Thursday, May 27, 2010

The 10 Best Websites for New York Nightlife

By Gamal Hennessy

“Where do you want to go tonight?”

How many times has someone asked you this question when its time to go out at night? How often do you just shrug your shoulders and say “I don’t know, where do you want to go?” This is not a stimulating conversation. Luckily this is completely avoidable in the modern age of nightlife. The days when you found out about an event or a new venue from a flyer, the radio or word of mouth are long gone. New York nightlife has dozens of sites to help you navigate bars, parties and “secret spots that nobody knows about.” Since you don’t have the time or the patience to sift through hundreds of sites, here are 10 good ones to get you up off the couch and into the night.*

I’ve divided the top 10 into three categories. Venue sites help you find a particular kind of place based on your preferences. Event sites help you find a particular kind of party in the near future. Finally, New Venue sites help you stay up to date with the constantly changing nightlife environment.

Venue Sites
1. Blackbook has a detailed database searchable by part of town, type of crowd, price, features and vibe. It also has direct links to Good Night Mr. Lewis, giving you a chance to go beyond the specific venue and get the insight of an operator who was there when venues like the Limelight and Studio 54 were at their height.
2. Club Planet: has searchable database that allows you to search by neighborhood, venue type, music type and “begins with” for those cool spots you went to before and would have remembered if you weren’t so drunk. There is also a list of events and a guest list feature that has worked reasonably well in the past.
3. New York Magazine: Bars is a database searchable by neighborhood and feature. The nightlife homepage makes it easy to find newest venues and most searchable spots if you want to go where everyone else is going. New York Magazine is also connected to Grub Street, which can offer you some additional insight on changes in the industry as they happen.
4. Shecky’s: has a nightlife guide searchable by neighborhood and type, with dozens of different types of spots laid out for you at the bottom of the page. While the writing is geared towards the Sex and the City crowd, men shouldn’t avoid using this site. We want to go where the girls go, so if this site is telling them where to go, then it’s telling us where to go too.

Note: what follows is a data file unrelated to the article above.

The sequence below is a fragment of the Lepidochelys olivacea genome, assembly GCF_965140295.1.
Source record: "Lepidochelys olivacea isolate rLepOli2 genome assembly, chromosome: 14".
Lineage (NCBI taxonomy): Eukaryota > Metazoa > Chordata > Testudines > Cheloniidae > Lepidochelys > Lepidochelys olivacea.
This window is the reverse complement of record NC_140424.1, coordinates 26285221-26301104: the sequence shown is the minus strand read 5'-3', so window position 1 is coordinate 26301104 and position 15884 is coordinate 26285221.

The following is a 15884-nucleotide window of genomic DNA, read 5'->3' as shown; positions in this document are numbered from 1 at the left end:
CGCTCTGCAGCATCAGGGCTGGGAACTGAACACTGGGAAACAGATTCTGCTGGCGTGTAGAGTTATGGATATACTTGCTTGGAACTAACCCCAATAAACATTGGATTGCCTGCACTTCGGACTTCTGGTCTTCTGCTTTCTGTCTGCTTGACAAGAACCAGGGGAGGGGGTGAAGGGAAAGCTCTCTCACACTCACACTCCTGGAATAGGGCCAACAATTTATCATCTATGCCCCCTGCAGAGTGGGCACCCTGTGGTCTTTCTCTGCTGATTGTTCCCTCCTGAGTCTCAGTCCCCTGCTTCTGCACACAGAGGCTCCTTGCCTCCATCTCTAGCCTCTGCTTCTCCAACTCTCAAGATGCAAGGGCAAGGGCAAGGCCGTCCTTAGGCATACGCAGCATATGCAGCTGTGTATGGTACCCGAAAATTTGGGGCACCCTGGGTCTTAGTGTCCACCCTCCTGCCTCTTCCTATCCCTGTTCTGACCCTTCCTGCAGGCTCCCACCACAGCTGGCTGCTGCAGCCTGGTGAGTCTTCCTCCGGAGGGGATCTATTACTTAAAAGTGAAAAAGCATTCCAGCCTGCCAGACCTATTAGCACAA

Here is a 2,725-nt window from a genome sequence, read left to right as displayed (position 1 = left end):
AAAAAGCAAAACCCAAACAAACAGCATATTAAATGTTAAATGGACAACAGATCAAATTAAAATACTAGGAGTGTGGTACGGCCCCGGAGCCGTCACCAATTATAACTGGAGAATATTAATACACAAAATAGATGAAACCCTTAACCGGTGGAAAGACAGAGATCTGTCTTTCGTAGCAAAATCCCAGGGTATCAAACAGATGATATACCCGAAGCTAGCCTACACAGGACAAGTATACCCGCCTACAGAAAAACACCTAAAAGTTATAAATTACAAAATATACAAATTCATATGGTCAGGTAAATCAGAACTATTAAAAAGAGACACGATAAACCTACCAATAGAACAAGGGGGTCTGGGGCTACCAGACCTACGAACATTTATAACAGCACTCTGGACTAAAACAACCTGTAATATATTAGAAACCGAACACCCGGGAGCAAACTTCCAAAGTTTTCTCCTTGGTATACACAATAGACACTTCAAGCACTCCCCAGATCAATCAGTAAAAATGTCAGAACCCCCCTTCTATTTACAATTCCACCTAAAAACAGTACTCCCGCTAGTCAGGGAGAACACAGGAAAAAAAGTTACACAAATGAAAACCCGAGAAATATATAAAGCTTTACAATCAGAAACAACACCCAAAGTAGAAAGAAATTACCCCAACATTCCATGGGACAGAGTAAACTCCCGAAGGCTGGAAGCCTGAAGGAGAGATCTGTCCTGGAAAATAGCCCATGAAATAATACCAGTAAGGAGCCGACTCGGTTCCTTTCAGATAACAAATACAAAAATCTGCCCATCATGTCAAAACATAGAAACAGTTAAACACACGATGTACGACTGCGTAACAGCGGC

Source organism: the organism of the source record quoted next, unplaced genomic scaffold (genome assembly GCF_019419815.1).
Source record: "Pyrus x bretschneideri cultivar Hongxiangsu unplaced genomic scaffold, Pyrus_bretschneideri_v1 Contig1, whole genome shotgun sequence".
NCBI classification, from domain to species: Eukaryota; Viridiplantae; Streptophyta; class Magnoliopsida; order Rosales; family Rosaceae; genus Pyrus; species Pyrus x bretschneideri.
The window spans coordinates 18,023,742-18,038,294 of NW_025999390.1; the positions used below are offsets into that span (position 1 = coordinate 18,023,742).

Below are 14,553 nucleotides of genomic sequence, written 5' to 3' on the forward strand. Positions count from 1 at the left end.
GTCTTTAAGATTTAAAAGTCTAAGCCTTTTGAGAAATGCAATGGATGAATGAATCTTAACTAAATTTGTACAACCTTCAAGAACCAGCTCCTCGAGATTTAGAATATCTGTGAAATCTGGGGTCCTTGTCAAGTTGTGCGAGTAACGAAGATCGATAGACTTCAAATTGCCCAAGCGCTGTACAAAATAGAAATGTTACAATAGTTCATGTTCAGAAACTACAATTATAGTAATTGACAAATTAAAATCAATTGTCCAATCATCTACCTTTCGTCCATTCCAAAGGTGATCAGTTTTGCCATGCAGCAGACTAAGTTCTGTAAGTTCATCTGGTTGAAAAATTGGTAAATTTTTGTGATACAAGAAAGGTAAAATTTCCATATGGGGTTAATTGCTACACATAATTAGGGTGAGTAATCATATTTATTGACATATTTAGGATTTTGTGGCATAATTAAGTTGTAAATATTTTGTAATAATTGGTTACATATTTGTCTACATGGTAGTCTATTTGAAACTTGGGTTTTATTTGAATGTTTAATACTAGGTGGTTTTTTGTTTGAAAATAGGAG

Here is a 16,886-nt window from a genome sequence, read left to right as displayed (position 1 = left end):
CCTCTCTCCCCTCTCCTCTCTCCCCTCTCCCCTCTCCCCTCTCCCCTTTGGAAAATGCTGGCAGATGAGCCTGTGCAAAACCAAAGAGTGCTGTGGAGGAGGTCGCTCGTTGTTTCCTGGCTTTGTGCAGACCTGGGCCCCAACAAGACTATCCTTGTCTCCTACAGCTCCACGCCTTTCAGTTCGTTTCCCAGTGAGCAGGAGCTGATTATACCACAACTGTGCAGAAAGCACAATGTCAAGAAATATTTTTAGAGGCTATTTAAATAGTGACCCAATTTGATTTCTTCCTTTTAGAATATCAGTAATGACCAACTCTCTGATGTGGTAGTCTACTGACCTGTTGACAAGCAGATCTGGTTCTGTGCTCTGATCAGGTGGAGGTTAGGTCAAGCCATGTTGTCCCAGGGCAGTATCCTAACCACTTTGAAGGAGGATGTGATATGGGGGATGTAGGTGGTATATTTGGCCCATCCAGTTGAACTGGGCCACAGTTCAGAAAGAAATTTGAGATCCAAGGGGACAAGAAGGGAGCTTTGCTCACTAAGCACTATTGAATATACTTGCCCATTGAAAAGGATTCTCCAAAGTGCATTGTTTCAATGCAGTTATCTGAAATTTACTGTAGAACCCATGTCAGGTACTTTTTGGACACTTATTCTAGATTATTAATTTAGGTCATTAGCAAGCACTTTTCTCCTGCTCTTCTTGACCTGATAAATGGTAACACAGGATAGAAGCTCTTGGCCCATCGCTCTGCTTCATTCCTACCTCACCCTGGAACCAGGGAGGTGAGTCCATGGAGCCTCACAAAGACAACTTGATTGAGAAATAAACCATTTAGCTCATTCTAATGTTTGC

Event Sites
5. Facebook (C’mon, Do you really need a link to FB?): The good news about using FB to decide where to go is that you can find events your real friends are having or going to and you can invite your other friends seamlessly. The bad news is that if you live in NYC then you probably get 6-12 random invitations a day from promoters you have never met, for events that you have no intention of going to, that are going to be overbooked so you couldn’t get into them anyway. Stick to your actual friend and FB can be an event gold mine.
6. Going: reference to specific events, searchable by night of the week, types of event. While it isn’t very easy to navigate, it does have a wide range of venues and events for those who don’t want to go to the same places with the same people all the time.
7. Guest of a Guest: The event calendar on GofG lists events by the hour, so you can bar hop in style. But be warned, the listings are not exclusively for club events (they mix in book signings, fashion shows, charity events and other types of parties) and they often list events that you or I can’t get into without a prior invitation. Sometimes I feel like they aren’t listing the event so you can go. They’re listing events to show you what you’re missing.

New Venue Sites
8. Thrillist: might only have one nightlife listing per week, but it is probably going to give you info on the venue of the moment. You can sign up for their newsletter and always know what is opening up whether it’s a beer garden in Brooklyn or a rooftop in Midtown.
9. Urban Daddy: is like Thrillist’s rich cousin. It offers weekly listings of the newest venues (among its fashion, leisure and food reviews) as they open but it serves an older, more affluent crowd. If Thrillist wears a graphic tee and skinny jeans, Urban Daddy has an Armani suit with a pocket square.
10. Eater: tracks venues as they open, but the site goes farther than other sites in this category for two reasons. First, they go behind the scenes of the process of opening a venue, showing the development of the space, liquor license updates and struggles with the community boards. Second, they also let you know which venues have closed so you don’t bring your friends out to your favorite spot on a Friday night only to find out that its been shut down for weeks.

Picking a site (or sites) from this list is mostly a matter or personal taste. If you like Blackbook you might not need New York. If you’re happy with Thrillist, Urban Daddy might be redundant. You don’t have to visit all of them to find somewhere to go but spending a little time with at least one of them can make a night on the town much less confusing and much more pleasurable. And in the end, that is the point.

Have fun.

P.S. You will not that I didn’t list
New York Nights as one of the best sites for New York nightlife. That is not a function of false modesty. If you’re reading this, you already know what NYN is about. You know what it offers and you already know that all the sites listed here have links on our homepage. The sites listed here offer something that we don’t and we offer something that they don’t. Your best bet is to visit them and us to get a more complete picture of the nightlife you live in.
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